When people say they want to be writers, that can mean many things; there are many kinds of writers to be.
journalism, technical writing, advertising. There are educational
materials and novels and poems, mysteries and biographies, memoirs and
instruction books, screenplays and short stories. At some point a writer
gravitates toward a genre and an audience.
Along the way,
writers also discover what they expect and hope for in terms of pursuing
commercial success. There are writers publishing their own work,
bringing out multiple books a year, figuring out how to get their work
edited and marketed and formatted. There are writers who publish poems
in a local newsletter for free and find it a happy addition to their
lives, but they make their living in other ways. There are writers whose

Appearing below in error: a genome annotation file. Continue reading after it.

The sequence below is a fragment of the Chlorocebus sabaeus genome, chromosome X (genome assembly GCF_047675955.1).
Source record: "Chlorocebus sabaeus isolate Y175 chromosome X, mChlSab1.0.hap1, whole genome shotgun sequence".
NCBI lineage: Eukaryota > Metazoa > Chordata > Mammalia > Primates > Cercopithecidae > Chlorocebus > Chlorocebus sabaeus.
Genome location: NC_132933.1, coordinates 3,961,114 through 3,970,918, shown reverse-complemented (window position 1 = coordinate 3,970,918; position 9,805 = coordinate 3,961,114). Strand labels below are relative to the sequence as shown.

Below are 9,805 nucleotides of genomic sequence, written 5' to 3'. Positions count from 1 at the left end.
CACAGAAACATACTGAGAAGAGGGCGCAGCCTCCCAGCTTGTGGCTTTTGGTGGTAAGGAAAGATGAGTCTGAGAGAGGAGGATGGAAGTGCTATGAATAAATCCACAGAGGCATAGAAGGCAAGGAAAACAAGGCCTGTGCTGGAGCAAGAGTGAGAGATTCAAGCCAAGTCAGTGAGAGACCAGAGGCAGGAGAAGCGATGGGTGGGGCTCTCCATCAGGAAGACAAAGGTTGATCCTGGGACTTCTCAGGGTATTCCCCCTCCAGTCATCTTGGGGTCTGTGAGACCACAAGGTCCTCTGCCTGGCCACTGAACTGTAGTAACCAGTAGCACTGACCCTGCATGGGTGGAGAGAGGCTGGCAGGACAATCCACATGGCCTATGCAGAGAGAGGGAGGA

chief aim is to do something new with language or form, and writers
whose chief aim is to reach a large general audience.There are writers
everywhere along these spectra, writers with many different goals.
own expectations and desires have changed over the past few years. I've
come to see how much writing vs. everything else (editing, marketing,
selling, teaching, etc.) I want to do. I've come to learn where I want
writing to fit into my life. I've come to the point where what I have
and what I want are much more closely aligned. I've thought about how I
want to spend my time and energy.
Sometimes I read writing advice
about how writers have to do X, Y, and Z to be successful, when what
the advice-giver really means is that X, Y, and Z gave him the kind of
success he wanted. There is a natural variation in whether X, Y, and Z
will produce the same results for every writer who wants that brand of
success. But before that, a writer can ask: Is that the career I even
want? Or does my ideal career look somewhat different?